Kyrsten Sinema on Friday made official what many frustrated members of her party have long suspected: she’s not really a Democrat. The Arizona Senator who has been a thorn in President Joe Biden’s side for the last two years announced that she was switching her party affiliation to independent.
“Becoming an independent won’t change my work in the Senate,” she wrote in an op-ed in the Arizona Republic. “My service to Arizona remains the same.”
Insiders in Washington and Arizona suspect the move will be far less consequential in the halls of Congress than in her upcoming 2024 campaign for reelection. She has already said she doesn’t plan to caucus with Republicans, so it’s likely that Democrats will functionally be able to govern with a 51-seat majority. But for Sinema, the politics back home are more complicated. Arizona is a battleground purple state with a unique partisan makeup: it’s 35% Republican, 34% independent, and 31% Democrat. Simply put, for any Democrat to win statewide there, they can’t rely solely on their own voters.
And while Sinema has exasperated liberals by opposing Biden’s Build Back Better legislation and refusing to change the Senate’s filibuster rules to pass sweeping voting-rights reforms, she’s had higher approval ratings among Arizona’s Republicans and independents than she has with its Democrats. Her becoming an independent, Arizona sources say, will force some of her potential Democratic challengers from the left to recalibrate their calculus.
“Clearly, it’s in her political best interest to do this,” says Chuck Coughlin, the CEO and founder of the Phoenix-based consultancy HighGround. “The worst place to deploy her asset is in a Democratic primary. It’s the worst ground to fight on because you’re secluding yourself to the most partisan Democrats. So you avoid that by running as an independent. And both of those winners of the primary have to know that they’re going to end up having to deal with you. So you’re dictating the course of the campaign.”
Rep. Ruben Gallego, who represents parts of Phoenix, has been expected to run against Sinema in the Democratic primary for the Senate seat. But Sinema running as an independent could complicate Gallego’s path forward, as any Democratic challenger will have to reckon with the possibility that their campaign will provide an opening for a Republican to flip the seat. A team of Gallego’s consultants organized a call Friday morning to powwow over Sinema’s party switch, according to sources familiar with the discussion.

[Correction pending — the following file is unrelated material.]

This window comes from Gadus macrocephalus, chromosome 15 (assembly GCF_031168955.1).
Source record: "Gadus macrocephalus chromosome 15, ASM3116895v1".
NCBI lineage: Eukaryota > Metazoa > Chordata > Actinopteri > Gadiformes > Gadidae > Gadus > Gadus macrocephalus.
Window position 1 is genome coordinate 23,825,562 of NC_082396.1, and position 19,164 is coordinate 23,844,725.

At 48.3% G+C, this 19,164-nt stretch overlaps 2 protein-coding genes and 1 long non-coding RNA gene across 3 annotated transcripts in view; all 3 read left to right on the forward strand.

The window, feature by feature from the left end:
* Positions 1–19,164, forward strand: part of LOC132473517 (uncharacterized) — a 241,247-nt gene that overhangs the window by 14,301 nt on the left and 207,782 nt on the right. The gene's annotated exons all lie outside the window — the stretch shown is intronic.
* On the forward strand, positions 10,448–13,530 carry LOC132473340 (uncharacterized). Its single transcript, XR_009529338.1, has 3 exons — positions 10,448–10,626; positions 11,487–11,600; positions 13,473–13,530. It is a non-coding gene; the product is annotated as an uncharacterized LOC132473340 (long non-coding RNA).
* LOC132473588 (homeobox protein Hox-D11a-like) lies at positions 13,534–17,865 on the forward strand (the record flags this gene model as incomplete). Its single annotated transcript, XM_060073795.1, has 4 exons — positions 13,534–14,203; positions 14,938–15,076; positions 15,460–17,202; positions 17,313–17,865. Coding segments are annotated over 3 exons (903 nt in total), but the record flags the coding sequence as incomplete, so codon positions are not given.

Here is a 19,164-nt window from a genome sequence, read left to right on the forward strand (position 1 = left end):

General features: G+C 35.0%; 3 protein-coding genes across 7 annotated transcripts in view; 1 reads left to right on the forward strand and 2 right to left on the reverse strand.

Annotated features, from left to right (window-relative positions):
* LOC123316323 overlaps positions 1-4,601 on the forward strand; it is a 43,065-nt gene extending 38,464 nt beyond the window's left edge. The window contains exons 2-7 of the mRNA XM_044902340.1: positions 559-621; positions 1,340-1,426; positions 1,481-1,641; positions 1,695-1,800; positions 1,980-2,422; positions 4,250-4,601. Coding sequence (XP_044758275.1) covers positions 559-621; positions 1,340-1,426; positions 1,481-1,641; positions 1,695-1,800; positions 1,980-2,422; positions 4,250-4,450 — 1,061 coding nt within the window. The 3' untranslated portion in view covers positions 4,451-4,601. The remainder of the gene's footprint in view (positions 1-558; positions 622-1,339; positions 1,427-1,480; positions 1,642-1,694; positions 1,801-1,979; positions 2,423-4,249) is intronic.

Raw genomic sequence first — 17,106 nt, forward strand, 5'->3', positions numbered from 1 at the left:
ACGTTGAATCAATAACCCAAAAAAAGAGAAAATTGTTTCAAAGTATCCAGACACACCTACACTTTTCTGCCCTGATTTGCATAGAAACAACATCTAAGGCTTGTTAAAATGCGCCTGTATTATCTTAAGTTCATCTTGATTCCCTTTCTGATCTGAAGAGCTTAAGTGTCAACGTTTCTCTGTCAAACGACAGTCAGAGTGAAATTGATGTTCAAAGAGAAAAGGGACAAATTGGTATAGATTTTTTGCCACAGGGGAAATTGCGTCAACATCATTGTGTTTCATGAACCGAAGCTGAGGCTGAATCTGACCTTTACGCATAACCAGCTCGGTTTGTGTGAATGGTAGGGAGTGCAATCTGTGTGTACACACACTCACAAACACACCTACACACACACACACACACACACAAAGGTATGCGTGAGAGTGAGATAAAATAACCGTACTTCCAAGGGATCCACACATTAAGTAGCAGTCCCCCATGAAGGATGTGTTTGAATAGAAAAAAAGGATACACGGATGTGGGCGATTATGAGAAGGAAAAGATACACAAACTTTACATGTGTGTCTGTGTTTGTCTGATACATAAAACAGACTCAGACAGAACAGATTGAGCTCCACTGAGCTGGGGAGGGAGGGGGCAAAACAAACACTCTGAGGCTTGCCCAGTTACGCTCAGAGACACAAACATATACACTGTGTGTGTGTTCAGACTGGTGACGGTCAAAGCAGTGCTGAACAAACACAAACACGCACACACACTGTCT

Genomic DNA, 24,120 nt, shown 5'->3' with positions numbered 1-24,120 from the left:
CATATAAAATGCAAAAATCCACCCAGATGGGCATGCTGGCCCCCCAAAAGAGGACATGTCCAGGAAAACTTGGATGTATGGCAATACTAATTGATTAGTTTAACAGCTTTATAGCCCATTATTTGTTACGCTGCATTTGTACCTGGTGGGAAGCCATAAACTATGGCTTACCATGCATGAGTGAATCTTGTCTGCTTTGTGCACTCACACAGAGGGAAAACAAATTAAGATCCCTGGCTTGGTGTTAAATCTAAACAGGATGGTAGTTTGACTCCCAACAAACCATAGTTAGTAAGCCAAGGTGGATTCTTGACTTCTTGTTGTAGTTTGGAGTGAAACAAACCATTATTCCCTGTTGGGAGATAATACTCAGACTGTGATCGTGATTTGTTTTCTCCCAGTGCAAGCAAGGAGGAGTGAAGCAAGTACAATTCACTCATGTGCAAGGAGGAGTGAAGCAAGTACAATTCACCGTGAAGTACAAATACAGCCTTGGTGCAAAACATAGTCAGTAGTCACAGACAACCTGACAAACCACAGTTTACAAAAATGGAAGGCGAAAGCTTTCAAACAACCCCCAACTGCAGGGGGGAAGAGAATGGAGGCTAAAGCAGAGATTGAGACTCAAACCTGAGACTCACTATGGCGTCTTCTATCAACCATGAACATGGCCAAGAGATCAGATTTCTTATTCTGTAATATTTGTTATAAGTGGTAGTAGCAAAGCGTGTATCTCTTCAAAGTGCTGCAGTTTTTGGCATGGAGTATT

On the Republican side, outgoing Gov. Doug Ducey and Pinal County Sheriff Mark Lamb are reportedly weighing bids.
Sinema’s habit of defying the Democratic Party leadership notwithstanding, she has still voted with Biden 93% of the time, according to FiveThirtyEight’s tracker. Yet Sinema has assiduously distanced herself from Democrats in her home state.
In the 2022 campaign, she rarely appeared on the trail for Sen. Mark Kelly, who was facing reelection, or Katie Hobbs, who would go on to win the governor’s race over former TV news anchor Kari Lake by roughly 17,000 votes. Sinema was conspicuously absent when former President Barack Obama came to rally for the Arizona Democrats in the final weeks of the campaign. (While Sinema spoke publicly of supporting Kelly and contributed $10,000 to his campaign through her leadership PAC, she never joined Hobbs on the stump, nor did she donate to her campaign.)
Sinema has also made other overtures across the political aisle, including by offering a forceful defense of bipartisanship last fall at a University of Louisville center named for Republican Senate Minority Leader Mitch McConnell. “She’s been cozying up to Republicans much more than her own party,” says Barrett Marson, a longtime Republican Arizona strategist.
While Sinema’s break from the Democratic Party will shake up the dynamics of her re-election fight, veterans of Capitol Hill don’t expect it to have that much of a structural impact in Washington. If anything, she will still be as hard of a vote to chase down for Senate Majority Leader Chuck Schumer as she’s always been. “If I take her at her word, and I guess I do, then I don’t expect her to change her votes necessarily,” says Jim Manley, a former senior aide to Senate Majority Leader Harry Reid. “But I do expect her to continue to demand changes to bills before she votes for anything. Which of course she has been doing for the last two years. It remains to be seen how much she is prepared to gum up the works next year.”
That may be grating to Democrats, but some in Arizona see it as a shrewd strategy to win in a state that has long prized mavericks, such as the late Republican Sen. John McCain. Arizona is also a conservative-leaning state that has rejected Trump and MAGA candidates in the last two election cycles, with one of the most increasingly diverse electorates in the nation.
According to Coughlin’s early estimation, a winning coalition for Sinema could entail winning 60-70% of independents in the next cycle, with 35% of both Democrats and Republicans. That’s no easy feat. But Sinema appears to be betting that it will be easier to pull off without either party label.
“It creates a whole kaleidoscope of possibilities that I think, quite frankly, are most to her advantage,” Coughlin says. “But it’s not easy. It’s going to be super hard.”
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